Last Thursday, Oxford University Press published “Passing on the Right: Conservative Professors in the Progressive University.”
It’s the first-ever book-length study of conservative academics on America’s overwhelmingly left-leaning campuses, and it’s written by two such scholars — Jon Shields of Claremont McKenna College and Joshua Dunn of the University of Colorado.
They surveyed 153 of their fellow right-of-center professors in the social sciences and humanities, including 84 different schools.
Now their conclusions are being hotly debated in the pages of the Wall Street Journal, National Review, Bloomberg View and other prominent publications.
Hostility toward faculty conservatives is overblown.
“Conservatives fit in the academy much better than conservatives think, [and] better than liberals think too,” Shields said. They may be small in numbers and, in his view, face unfair treatment, but “conservatives survive and even thrive in one of America’s most progressive professions,” as he and Dunn wrote in the Washington Post.
In fact, many right-leaning professors have warm friendships with their counterparts of the left, and some even report arriving at their conservatism after coming to campus.
Tenure is their friend, more than they realize.
Though many conservative professors early in their careers feel obligated to stay “closeted” about their ideology, almost all of them “come out” once their jobs are safe.
“Tenure does have negative consequences,” Shields said. “It does provide a lot of job security, and that sometimes does diminish professors’ incentives to be good teachers and good scholars. … But this book really did sensitize us to the importance of tenure, because in many cases we noticed these conservatives did change their behavior.”
Amid the current campus debates over “social justice” and “political correctness,” liberal professors are at greater risk than conservatives.
“When you look at all the heads that were rolling around the country — the professors who were getting in hot water for saying things some students found offensive — they were almost uniformly liberals,” Shields said. “That actually didn’t surprise me, given that most professors who teach stuff on race, gender and other kinds of controversial topics are in fact liberal. Conservative professors tend to stay out of those sorts of areas, often very self-consciously.”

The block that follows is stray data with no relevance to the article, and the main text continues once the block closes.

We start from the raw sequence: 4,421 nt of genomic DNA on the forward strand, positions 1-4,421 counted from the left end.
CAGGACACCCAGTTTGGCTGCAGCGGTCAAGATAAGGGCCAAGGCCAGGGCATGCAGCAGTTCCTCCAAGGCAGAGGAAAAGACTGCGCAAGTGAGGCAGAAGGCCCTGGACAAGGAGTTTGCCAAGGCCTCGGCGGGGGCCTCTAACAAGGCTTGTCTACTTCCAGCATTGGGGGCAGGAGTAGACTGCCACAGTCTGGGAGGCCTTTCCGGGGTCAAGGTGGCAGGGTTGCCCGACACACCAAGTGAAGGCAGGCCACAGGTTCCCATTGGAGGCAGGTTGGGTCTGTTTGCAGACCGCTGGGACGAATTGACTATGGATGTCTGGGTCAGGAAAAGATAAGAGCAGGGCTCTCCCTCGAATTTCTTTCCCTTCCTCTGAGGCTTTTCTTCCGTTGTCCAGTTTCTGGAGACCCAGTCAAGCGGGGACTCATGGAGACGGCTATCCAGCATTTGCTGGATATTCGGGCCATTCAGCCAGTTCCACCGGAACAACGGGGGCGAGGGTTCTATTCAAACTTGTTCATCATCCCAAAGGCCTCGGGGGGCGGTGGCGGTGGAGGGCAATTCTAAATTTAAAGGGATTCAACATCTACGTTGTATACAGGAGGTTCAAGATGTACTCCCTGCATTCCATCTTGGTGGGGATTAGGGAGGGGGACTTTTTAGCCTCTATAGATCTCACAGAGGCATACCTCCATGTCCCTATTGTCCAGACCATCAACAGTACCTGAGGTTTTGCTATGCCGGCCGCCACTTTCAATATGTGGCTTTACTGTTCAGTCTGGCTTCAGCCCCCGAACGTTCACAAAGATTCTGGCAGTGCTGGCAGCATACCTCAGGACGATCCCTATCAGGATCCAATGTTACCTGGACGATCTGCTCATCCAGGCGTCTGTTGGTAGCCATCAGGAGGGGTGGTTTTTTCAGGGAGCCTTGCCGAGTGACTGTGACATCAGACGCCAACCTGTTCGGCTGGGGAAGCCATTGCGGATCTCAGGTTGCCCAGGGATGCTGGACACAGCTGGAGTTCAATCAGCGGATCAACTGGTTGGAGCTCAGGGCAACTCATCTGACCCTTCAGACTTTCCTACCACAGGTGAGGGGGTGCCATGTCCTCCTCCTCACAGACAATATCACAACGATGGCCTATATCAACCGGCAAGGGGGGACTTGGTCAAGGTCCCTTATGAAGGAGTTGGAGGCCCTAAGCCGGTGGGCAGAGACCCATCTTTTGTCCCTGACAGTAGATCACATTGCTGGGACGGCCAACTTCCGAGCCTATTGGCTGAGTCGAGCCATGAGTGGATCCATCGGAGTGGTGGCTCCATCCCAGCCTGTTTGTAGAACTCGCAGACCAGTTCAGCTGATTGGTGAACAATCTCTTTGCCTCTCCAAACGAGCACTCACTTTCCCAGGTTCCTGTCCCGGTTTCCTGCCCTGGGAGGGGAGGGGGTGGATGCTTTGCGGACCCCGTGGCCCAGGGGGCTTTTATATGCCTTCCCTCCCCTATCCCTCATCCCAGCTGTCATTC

Some conservatives think ‘Passing on the Right’ paints way too rosy a picture.
The toughest criticism of the book so far has come from Rick Hess, director of education policy studies at the American Enterprise Institute. Writing in the National Review, he slammed Shields and Dunn for “a truly remarkable and disheartening case of Stockholm syndrome,” arguing that the authors downplay discrimination against the right.
“Shields and Dunn have clearly stumbled onto a winning formula . . . for how to succeed in the academy by becoming every progressive professor’s favorite conservative,” Hess wrote. “They will be widely cited by leftist pundits and by academics eager to dismiss concerns about ideological bias.”
For his part, Shields said this response was a surprise.
“I guess we anticipated a little of that, but not quite with the anger with which it was delivered,” he said. “That may have been just with Rick Hess, who’s sort of a temperamental guy.”
Shields and Dunn also rebutted Hess in National Review, writing that “we know that many conservatives have been treated very badly in higher education, and that they have strong feelings about those experiences. But that doesn’t mean those same experiences provide an unclouded window into the soul of the university. … We think that while all conservatives should be concerned about bias in higher education, all conservatives in good standing can also disagree over its magnitude and significance.”
Anecdotally, there’s enormous enthusiasm among conservative professors for Florida Sen. Marco Rubio …
“My guess is that practically everyone we interviewed would have been a Rubio supporter,” Shields said. “The conservatives we interviewed were very alienated from the Republican Party … particularly because they dislike populism, even when it serves conservative ends. So they really dislike the Tea Party, its fiery candidates, its uncompromising posture.”
… and even optimism about Democratic presidential candidate Hillary Clinton, compared to President Barack Obama …
“In fact, my guess is that a lot of conservative academics will be much happier with Clinton than Obama,” Shields said. “I think on foreign policy they’ll see her as more engaged in the world and less of a radical than [fellow Democratic candidate] Bernie Sanders and even Obama in some ways. I think inside the Democratic Party there’s some sense of that too, that Clinton would be the more conservative candidate.”
…but, essentially all the academics are despairing over GOP front-runner Donald Trump.
“I wouldn’t vote for Trump under any condition,” Shields said. “I mean, I can’t think of a politician in the modern era that I’ve disliked more. Maybe Pat Buchanan, another populist Republican.”
Asked who he planned to vote for between Clinton and Trump, the professor was candid.
“I guess I’m in denial right now,” he said. I’m not even psychologically there, you know? … Intellectually, though, I’m interested in Trump. As a conservative academic, I sometimes think I’m a little closer to Middle America and understand it a little better than my liberal colleagues, but this election has clearly shown that’s just wrong. Like, I don’t understand my own party, I don’t understand what’s going on. … That might even be my next project, actually, trying to make sense of that.”